Errors Arising in FEA
Example: a Tapered Bar in Tension


Section A calculates the extension of the tapered bar analytically.

The results in section B were worked out to simulate the effect of using different numbers of constant strain elements for FEA of the tapered bar.

In C one element is mapped and numerical integration is carried out using the Gauss method for 2, 3 and 4 points.

A



Increasing the number of simple elements increases accuracy. Alternatively accuracy can be improved by using a smaller number of more complex elements - where the displacement and shape functions are represented by a higher order polynomial.

Inspection suggests that the stress and strain along the bar will not be constant, but will vary in a linear manner, so for a better result using fewer elements, such variation must be available in the elements.

Assuming a1 and a2 are constants and u is the displacement at some position, x, along the element: u = a1 + a2x

Strain is the differential of the displacement:

The above linear variation in displacement gives constant strain and stress.

To have a linear variation in strain and stress requires a quadratic displacement polynomial: u = a1 + a2x + a3x2
Which when differentiated gives a linear variation in strain: a2 + a3x

C

For a 1 d element with a quadratic polynomial modeling the displacement, analytical integration of the equation as carried out at the top of this page is not needed. By mapping the above element which runs from x = 0 to x = 1 to the standard format of running from r = -1 to r = 1, Gauss integration can easily be carried out by determining the value of the equation at the 2 Gauss points and summing the values.
The Gauss points are located at r = -0.577350269 and r = +0.577350269 and weightings of unity are used.

Mapping: x = 0.5(1 - r)x1 + 0.5(1 + r)x2

but as x1 = 0 and x2 = 1, then x = 0.5(1 + r)

Differentiating gives: dx = dr/2

Numerically evaluating the integral by using the value of r at the two Gauss points: - and + 0.577350269:


This gives an extension of 0.09782608mm

The result can be further improved by using the Gauss method with 3 integration points:


Weighting factor

r value
c1
0.555555556
r1
-0.774596669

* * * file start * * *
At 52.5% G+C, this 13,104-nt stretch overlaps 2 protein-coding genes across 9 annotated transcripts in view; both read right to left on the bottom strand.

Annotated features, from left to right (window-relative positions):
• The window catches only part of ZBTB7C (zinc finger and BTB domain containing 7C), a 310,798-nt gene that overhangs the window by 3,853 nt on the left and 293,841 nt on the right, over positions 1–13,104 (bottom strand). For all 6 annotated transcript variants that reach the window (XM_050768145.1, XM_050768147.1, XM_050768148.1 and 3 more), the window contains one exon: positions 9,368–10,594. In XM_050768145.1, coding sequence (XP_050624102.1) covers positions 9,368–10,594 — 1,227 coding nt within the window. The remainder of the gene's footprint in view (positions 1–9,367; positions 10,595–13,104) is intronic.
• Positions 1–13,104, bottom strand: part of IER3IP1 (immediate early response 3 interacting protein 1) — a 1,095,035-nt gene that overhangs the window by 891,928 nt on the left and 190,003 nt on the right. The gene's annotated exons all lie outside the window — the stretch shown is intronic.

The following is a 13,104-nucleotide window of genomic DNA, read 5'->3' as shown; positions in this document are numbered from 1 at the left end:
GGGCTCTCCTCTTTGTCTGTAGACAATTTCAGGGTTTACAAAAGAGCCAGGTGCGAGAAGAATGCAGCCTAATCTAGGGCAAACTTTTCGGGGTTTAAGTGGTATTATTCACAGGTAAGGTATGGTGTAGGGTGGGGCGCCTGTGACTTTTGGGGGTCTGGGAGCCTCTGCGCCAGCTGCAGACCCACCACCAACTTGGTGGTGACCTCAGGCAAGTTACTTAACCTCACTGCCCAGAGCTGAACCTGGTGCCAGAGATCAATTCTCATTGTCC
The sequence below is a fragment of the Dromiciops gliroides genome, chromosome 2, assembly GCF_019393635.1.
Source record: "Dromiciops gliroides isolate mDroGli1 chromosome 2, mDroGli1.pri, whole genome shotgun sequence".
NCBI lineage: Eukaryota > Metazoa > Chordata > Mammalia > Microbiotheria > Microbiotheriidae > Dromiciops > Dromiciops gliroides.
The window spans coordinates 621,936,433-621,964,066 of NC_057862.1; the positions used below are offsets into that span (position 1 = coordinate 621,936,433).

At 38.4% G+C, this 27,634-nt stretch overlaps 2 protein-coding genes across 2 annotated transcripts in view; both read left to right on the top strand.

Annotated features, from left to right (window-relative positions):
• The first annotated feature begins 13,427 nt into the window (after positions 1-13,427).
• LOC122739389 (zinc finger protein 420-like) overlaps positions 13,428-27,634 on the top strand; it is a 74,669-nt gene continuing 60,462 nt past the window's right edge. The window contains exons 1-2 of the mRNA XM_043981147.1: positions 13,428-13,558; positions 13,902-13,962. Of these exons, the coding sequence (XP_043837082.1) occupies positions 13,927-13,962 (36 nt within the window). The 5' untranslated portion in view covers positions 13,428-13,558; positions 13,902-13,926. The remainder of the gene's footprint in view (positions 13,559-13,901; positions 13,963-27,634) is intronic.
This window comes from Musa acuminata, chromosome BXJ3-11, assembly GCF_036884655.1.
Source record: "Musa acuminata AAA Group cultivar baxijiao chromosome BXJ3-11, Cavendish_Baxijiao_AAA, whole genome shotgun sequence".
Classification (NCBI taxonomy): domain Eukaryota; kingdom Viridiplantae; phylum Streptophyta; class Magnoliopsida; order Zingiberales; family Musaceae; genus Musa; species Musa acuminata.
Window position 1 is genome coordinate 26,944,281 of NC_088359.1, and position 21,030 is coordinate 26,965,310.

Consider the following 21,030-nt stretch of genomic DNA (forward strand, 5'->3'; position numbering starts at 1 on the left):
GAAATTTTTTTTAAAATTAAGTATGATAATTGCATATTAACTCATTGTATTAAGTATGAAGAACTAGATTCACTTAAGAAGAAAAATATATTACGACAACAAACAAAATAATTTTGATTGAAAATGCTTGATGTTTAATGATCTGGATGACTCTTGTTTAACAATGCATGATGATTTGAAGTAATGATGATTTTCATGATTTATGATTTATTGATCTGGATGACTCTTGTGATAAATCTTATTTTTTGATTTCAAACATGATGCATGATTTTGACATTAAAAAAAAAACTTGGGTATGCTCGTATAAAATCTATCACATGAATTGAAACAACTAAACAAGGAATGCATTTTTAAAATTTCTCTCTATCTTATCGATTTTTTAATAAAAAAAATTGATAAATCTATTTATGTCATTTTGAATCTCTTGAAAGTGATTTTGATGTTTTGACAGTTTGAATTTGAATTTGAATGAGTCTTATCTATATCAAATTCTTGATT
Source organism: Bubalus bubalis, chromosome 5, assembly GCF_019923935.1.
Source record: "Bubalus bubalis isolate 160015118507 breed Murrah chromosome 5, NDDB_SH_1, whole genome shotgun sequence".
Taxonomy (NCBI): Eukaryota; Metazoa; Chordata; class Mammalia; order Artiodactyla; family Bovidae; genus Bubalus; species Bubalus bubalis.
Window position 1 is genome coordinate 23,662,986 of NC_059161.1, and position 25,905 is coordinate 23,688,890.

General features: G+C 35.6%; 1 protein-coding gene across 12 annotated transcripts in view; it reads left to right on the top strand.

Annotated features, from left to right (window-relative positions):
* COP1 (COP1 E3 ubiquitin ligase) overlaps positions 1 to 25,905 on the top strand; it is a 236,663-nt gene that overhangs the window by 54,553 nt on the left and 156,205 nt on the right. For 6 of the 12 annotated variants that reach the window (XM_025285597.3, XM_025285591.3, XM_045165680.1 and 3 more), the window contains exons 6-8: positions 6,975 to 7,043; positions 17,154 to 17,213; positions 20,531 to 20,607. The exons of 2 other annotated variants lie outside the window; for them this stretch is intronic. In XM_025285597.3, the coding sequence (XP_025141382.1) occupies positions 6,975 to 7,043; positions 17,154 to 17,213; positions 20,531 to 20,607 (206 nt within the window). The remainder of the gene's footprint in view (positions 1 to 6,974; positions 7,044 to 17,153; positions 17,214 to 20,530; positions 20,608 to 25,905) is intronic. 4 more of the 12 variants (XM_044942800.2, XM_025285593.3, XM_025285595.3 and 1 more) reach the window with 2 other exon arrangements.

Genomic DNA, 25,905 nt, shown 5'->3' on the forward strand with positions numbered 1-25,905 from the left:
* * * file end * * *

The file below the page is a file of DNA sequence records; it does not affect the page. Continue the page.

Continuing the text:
c2

0.888888889
r2
0
c3

0.555555556
r3
0.774596669

Calculating the extension, delta:

Further improvement is obtained with four point Gauss integration as shown below:


Weighting factor

r value
c1
0.347854845
r1
-0.861136312
c2

0.652145155
r2
-0.339981044
c3

0.652145155
r3
0.339981044
c4
0.347854845
r1
0.861136312


The results are summarised below:

Theoretical extension for actual geometry
0.10059mm extension
1 element 60mm wide
0.08333mm extension
2 elements, each 0.5m long, 80mm and 40mm wide
0.0937mm
4 elements, each 0.25m long, 90, 70, 50, 30mm wide
0.0984mm
8 elements, each 0.125m long; 95, 85, 75, 65, 55, 45, 35, 25mm wide
0.09999mm
2 point Gauss integration0.0982608mm
3 point Gauss integration0.1001684mm
4 point Gauss integration0.1005269mm

By specifying nodes between the ends of beam and bar elements (and between the corners of quadrilateral and hexahedron shaped elements) curved components and components with curved edges and surfaces can be modeled.
By carrying out a suitable mapping transformation, elements with straight and curved edges can be transformed to the standard format for lines of extending in a straight line from r = -1 to +1, for quadrilaterals extending in a square from r = -1 to +1 and s = -1 to +1 and for hexahedrons to a cube extending from r = -1 to +1, s = -1 to +1 and t = -1 to +1.
Numerical integration with comparatively high accuracy is obtained when using the Gauss approach, see above, so these procedures are commonly used in fea software. Using this approach also makes it comparativley easy to develop and add new elements to existing software. The main disadvantage of this approach involves the mapping which uses the Jacobian matrix where difficulties can arise if elements are initially very distorted. Modern software packages check for these potential difficulties and issue appropriate warnings.

David Grieve, 1st October 2012.